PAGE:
In his 93 years of pumping iron, Canadian bodybuilder Joe Weider founded a fitness empire built on magazines with tens of millions of readers, his own International Federation of Body Building, muscle-pumping pancakes (really) and a line of at-home gym equipment.
Part of that line is the Weider 2980 X Weight System, the company's entry-level all-in-one home workout station. But staying fit means staying smart. Before you jump into chest flies and preacher curls on a 2980 X, warm up with a well-informed opinion.
Like most all-in-one weight stations, the key draw of Weider's 2980 X is the number of exercise configurations it can accommodate. In this case, that number is six:
- High pulleys
- Low pulleys
- Chest presses
- Chest flies
- Leg development
- Preacher curls
Out of the box, this home gym comes with an 80-pound weight stack and offers up to 214 pounds of resistance. Given a relatively low max weight, this machine works best for those who want to tone up at home rather than hardcore bodybuilders looking to put on lots of mass.
It also comes with an instructional exercise chart to help you get your at-home workout on. In terms of logistics, the 2980 X's steel-tube framing weights about 183 pounds and requires floor space measuring 74 by 28 inches.
Since its release in 2012, plenty of online shoppers have chimed with their take on the Weider 2980 X. As of 2016, 68 user across Amazon, Kmart and the Home Shopping Network have rated their purchase at a collective average of 3.13 out of 5 stars.
Users note that the machine offers plenty of functionality — particularly for chest and arm exercises — while sporting a compact size and a relatively modest price. However, some report difficult assembly and other point out that the machine's minimum amount of resistance is 58 pounds, which could pose a problem for users who need lower resistance.
An Expert's Opinion
Over at Garage Gym Builder, personal trainer and former competitive powerlifter Jim Roose gives the Weider 2980 X high marks for its versatility, pointing out that the included ankle strap can open up dozens of potential exercise variations.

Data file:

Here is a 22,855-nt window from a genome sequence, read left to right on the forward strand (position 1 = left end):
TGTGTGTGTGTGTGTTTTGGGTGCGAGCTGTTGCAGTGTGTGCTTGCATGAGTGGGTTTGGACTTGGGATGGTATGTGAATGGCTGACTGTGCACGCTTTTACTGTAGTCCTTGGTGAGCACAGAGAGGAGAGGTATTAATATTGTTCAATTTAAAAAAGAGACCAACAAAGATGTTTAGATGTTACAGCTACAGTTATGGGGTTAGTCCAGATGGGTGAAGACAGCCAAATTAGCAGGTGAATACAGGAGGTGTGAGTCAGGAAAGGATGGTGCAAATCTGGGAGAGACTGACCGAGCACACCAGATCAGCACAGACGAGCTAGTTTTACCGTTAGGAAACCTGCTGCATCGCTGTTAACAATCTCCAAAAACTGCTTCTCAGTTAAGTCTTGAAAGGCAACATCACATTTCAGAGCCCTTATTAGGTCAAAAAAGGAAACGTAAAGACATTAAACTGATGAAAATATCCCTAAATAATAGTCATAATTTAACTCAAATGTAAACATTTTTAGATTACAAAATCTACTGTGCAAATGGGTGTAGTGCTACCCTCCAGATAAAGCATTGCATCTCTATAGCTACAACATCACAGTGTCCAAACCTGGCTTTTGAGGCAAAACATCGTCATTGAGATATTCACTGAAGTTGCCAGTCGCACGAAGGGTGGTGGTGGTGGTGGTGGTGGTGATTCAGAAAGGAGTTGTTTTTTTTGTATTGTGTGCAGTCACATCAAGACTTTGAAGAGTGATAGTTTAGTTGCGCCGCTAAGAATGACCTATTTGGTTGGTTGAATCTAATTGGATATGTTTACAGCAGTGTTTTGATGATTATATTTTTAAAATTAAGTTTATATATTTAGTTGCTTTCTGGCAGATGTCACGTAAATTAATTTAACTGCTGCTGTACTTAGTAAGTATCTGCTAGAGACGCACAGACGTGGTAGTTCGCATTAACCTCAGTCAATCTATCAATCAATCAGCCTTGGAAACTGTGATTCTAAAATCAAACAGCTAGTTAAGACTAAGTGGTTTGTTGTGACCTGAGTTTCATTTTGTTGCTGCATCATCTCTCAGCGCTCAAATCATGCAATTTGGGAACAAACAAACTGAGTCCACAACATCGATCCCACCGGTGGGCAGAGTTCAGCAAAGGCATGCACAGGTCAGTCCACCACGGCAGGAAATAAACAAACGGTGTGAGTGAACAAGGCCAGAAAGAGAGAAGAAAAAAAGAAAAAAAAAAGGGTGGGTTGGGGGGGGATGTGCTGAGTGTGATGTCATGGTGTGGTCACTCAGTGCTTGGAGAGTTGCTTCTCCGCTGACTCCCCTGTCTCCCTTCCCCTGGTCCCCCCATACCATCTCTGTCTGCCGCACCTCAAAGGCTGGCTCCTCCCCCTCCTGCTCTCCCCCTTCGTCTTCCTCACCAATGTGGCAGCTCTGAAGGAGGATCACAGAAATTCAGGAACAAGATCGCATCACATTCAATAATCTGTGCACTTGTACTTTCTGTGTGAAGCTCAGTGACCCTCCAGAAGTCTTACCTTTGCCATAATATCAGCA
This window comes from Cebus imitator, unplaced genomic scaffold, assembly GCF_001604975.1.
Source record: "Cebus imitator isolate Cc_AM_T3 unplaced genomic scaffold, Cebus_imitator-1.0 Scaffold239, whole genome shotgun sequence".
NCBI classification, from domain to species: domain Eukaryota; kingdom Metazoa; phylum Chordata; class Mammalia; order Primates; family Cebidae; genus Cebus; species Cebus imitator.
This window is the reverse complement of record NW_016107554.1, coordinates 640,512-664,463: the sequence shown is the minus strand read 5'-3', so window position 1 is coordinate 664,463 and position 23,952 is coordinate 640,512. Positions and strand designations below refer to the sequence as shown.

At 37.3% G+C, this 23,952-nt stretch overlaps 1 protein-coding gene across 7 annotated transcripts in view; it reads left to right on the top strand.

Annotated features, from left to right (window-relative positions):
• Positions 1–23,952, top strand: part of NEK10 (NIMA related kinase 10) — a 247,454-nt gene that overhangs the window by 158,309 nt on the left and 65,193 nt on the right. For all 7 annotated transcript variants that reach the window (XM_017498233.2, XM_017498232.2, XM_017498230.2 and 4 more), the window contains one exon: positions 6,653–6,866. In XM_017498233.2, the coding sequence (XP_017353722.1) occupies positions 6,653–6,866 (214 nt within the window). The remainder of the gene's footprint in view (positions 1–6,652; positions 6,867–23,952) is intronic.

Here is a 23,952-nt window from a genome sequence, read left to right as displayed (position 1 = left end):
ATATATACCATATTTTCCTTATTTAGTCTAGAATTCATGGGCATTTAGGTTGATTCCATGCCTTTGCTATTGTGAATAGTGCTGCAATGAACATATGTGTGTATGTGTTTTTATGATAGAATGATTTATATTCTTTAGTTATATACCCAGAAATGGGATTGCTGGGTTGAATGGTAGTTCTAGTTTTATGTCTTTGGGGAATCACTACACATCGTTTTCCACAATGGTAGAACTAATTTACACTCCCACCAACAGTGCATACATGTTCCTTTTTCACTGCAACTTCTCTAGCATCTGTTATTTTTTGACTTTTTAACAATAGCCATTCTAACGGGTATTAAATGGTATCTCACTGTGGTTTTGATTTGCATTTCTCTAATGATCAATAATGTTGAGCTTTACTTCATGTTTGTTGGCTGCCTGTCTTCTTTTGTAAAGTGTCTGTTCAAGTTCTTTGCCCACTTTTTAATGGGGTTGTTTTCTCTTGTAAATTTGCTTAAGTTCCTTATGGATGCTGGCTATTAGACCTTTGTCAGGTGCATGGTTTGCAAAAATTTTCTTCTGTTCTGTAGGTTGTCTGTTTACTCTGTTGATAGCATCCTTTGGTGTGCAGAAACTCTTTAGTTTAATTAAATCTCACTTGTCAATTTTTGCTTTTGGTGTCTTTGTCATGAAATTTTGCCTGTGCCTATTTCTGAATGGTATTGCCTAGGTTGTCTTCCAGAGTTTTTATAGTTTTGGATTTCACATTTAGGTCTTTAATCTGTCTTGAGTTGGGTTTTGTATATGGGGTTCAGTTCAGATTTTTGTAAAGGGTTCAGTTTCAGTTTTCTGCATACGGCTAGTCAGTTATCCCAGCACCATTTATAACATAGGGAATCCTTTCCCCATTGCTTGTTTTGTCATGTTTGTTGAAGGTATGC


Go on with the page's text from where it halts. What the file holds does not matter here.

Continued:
With its entry-level price and moderate resistance range, Roose says that the "gym does a great job at simplifying things," and calls the pulley-based workout station "great for any beginner."
The Home Gym Question
As with any major fitness-oriented purchase, the mileage you'll get from the Weider 2980 X depends on your workout goals, experience level and personal preferences. But when dealing with home gym set-ups, some considerations are pretty much universal.
All-in-one home gyms like the 2980 X offer more privacy and convenience than gym memberships, and at a lower long-term cost, but they lack the often-inspiring camaraderie of shared workout spaces, not to mention the variety of equipment and added expertise of on-site trainers.
Speaking to the BBC, Nick Mitchell of Ultimate Performance brings up an essential point: "Most people with home gyms start off gung-ho and fizzle out." Whether you go with a 2980 X or a similar model, consistency is crucial; these machines have genuine potential to help you tone up a wide variety of muscle groups, but they can't do that if they end up forgotten in the long lost land of your basement.
Weighing in on Weider
Whether you've used the 2980 X or just want to add your voice to the home gym versus fitness club debate, share your experiences with us below. Who knows — your opinion might just inspire the world's next fitness mogul.